Maybe you should look at (in “Silencing Science,” June 1, 2013) the pharmacokinetic data from the National Center for Toxicological Analysis, which appears to have convinced the Silent Spring Institute that BPA does not present an estrogenic threat to mothers or infants. Or the EPA’s “state of the science” report on non-monotonic dose responses in endocrine disruption, compiled by dozens of experts which pretty much contradicts Laura Vandenberg’s paper. Vandenberg has been a post doc for a long time, by the way, which is not quite the same as a fellow. Certainly, pay attention to the slew of FDA and EPA studies that utterly contradict the “non outliers” (sic) in your piece and that are all coming out in the next few weeks. This piece is so unbalanced it actually mirrors the flaws it indicts.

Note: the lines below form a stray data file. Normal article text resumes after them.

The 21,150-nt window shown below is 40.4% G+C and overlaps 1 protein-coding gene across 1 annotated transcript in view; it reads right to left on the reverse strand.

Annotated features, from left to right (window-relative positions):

—Trevor Butterworth, Brooklyn, New York
Lou Dubose responds: If BPA is not a health threat to infants, why did the FDA ban its use in baby bottles and sippy cups? By the way, Tufts lists Vandenberg as a “postdoctoral fellow.” While a “post doc” since 2008, she has published more than 25 papers in peer-reviewed journals. A literature survey on which she was lead author in 2009 has been cited in 150 peer-reviewed journals. She leaves Tufts to accept a faculty position at U. Mass Amherst next year. The non-monotonic dose controversy will be sorted out by scientists. What is settled is that BPA mimics natural estrogen. Except, as Frederick vom Saal established, BPA bypasses a sequestering protein that regulates natural estrogen. Few outside the plastic industry make the case for the daily consumption of artificial estrogen leaching from food and water containers.